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THE NEW YORK TIMES: Gas Flames a Reminder for Nigeria's Poor

EABOCH, Nigeria (AP) — Sooty towers of flame spew into the air night and day as excess natural gas from the petroleum industry burns off, buffeting Nigerian villagers with jet-force heat and noise. For many living near the dozens of gas flares dotting southern Nigeria, the flames are a potent reminder that the country's oil wealth has done little to benefit its people.
''The fish have gone from the rivers because of the noise. The fields are polluted from the oil, nothing grows,'' said Uche Onyemetu, who lives near an oil installation and four flares.
''This is supposed to be a rich village, but the whole area is poor,'' the unemployed 31-year-old said.
Oil began flowing shortly before the West African nation's 1960 independence from Britain. International oil companies operating in Nigeria have since paid untold billions of dollars to the federal government.
But most of Nigeria's 130 million people remain mired in poverty, much of the oil money stolen by leaders.
Across the south, Nigerians are clamoring for a greater share of the proceeds from the region's huge oil installations. Some have taken up arms, attacking oil installations and kidnapping foreign oil workers to press their point.
Bitterness over seeing so little benefit from the oil industry is compounded by living with the pollution it produces.
The natural gas flows along with the crude when it's pumped from the ground. While a valuable energy resource in its own right, processing and shipping the gas wasn't viewed as sufficiently profitable when much of Nigeria's oil infrastructure was built, so the gas was treated as an unwanted byproduct and burned off.
Gas flares pollute the fields and traditional fishing grounds. Villagers say their acrid black smoke sickens and blinds them and the flares' keening whine, which sounds like a jet plane, hurts their ears.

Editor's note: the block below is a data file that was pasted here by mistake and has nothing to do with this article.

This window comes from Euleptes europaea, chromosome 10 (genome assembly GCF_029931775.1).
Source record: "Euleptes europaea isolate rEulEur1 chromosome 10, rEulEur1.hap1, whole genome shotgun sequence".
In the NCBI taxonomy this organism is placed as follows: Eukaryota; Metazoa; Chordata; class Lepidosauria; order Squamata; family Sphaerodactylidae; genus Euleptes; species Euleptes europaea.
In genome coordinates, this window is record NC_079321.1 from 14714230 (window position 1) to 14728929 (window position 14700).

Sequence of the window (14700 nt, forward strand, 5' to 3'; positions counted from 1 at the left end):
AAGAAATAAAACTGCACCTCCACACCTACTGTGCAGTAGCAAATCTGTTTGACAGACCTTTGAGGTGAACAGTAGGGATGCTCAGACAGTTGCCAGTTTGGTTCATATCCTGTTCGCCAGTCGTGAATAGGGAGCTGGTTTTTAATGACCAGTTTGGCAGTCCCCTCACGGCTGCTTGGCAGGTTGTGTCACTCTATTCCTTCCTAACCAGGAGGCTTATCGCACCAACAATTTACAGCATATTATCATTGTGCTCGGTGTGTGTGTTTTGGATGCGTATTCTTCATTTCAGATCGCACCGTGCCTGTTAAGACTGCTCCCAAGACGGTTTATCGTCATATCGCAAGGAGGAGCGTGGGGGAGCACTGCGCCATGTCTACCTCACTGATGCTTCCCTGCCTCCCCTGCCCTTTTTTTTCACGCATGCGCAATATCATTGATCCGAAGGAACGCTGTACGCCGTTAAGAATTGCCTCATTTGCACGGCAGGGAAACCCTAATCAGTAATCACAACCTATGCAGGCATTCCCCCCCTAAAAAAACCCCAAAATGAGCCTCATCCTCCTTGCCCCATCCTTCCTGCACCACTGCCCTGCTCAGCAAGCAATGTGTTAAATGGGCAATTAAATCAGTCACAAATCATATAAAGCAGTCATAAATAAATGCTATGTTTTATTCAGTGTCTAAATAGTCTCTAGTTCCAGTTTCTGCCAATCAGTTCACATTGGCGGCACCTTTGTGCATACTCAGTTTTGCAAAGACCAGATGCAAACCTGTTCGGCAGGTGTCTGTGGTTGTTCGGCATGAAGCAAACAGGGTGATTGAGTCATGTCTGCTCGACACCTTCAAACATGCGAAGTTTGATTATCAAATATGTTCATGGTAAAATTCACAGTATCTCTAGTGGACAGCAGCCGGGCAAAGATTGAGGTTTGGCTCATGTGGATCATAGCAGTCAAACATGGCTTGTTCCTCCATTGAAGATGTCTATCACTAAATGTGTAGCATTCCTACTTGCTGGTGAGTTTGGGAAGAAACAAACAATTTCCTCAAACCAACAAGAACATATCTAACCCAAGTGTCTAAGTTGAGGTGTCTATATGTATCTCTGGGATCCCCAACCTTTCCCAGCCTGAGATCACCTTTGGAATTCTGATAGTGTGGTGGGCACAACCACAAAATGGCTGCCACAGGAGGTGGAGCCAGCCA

''They never end, never since before I was born,'' said 27-year-old Gift Obilor Jonah.
A Nigerian court recently ordered Shell and its joint-venture partners to pay $1.5 billion to one community to clean up the pollution, but the decision is under appeal.
The federal government, under pressure from residents of the Niger Delta, said about a decade ago that all the flares must be extinguished by 2008.
The international firms that work with Nigeria's state-owned oil company are investing billions to harness the excess gas so it can be sold, but they say a lack of major regional markets and other spending priorities are hampering the effort.
Shell, which plans to shut off its flares by 2009 — about a year later than originally planned — ''is committed to ending routine flaring of gas in its Nigerian operations,'' said a company spokeswoman, Caroline Wittgen.
''This requires the company to gather and bring to market gas from more than 1,000 wells, which is a big undertaking,'' she said by telephone from London.
At Eaboch, a town of mud huts and a one-room schoolhouse, vows to end the flaring, create jobs and develop the region are given little heed.
''They keep telling us that it will stop, but it's not stopping,'' said Onyemetu. ''The government is always saying they'll stop … But up to now, it's still continuing.''
At one of the few flares that shoot sideways a few feet off the ground, Ukpamueki Ogwhe has found a way to use the fire.
Ogwhe, 70, staggers under a woven basket balanced on her head and filled with shredded cassava. She places the cassava as close to the flames as she can tolerate.
The cassava, a staple food in Nigeria, dries faster near the flares than under the sun. Oghwe can produce the tasteless white curls faster than her competitors and sell more of them at a roadside market.
''This is good for us, it's useful for us. We can dry our cassava,'' she said as the flame roars nearby. ''But if it could be used to make lights or fuel for cooking, it would be even better.''

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